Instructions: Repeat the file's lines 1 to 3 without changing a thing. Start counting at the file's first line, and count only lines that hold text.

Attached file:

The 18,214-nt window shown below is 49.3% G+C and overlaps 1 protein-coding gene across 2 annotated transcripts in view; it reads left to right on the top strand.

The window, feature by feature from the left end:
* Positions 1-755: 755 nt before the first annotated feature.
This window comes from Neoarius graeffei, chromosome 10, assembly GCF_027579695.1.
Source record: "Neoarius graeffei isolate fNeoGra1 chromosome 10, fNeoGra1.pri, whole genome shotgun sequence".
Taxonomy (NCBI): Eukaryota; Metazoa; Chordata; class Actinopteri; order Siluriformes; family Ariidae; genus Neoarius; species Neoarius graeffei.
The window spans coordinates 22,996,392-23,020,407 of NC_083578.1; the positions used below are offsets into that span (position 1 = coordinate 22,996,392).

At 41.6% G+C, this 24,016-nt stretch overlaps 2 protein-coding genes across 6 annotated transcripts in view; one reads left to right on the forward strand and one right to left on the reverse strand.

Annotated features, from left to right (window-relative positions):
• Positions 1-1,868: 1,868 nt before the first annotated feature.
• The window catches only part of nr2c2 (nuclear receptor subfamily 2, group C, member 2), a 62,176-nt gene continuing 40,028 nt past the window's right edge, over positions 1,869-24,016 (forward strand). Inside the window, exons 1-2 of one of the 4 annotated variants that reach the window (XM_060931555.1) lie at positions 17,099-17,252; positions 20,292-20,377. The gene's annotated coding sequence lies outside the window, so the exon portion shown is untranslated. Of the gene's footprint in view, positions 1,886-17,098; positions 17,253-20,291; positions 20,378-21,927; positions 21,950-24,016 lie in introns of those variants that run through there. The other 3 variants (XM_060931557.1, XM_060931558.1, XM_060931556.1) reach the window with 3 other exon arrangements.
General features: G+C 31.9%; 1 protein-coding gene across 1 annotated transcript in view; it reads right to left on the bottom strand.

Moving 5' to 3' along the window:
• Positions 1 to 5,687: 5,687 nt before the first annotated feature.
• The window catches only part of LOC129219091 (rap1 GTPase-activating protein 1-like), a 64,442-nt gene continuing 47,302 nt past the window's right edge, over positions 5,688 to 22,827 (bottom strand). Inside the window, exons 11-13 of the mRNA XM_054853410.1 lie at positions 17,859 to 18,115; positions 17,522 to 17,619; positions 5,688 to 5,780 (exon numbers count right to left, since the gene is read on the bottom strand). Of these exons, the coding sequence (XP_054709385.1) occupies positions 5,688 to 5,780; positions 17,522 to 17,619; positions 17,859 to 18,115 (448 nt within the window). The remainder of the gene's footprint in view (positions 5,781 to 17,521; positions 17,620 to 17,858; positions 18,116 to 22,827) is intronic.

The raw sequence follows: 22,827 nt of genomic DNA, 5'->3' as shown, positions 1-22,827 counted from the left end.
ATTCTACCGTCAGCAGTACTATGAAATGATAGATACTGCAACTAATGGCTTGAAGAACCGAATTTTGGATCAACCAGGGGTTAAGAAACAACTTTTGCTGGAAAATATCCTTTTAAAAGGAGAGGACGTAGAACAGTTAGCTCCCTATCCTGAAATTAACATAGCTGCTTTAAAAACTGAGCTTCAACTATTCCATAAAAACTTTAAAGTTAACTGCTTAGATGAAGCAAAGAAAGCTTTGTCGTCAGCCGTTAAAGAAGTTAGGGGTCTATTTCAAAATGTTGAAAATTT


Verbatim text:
The 18,214-nt window shown below is 49.3% G+C and overlaps 1 protein-coding gene across 2 annotated transcripts in view; it reads left to right on the top strand.

The window, feature by feature from the left end:
* Positions 1-755: 755 nt before the first annotated feature.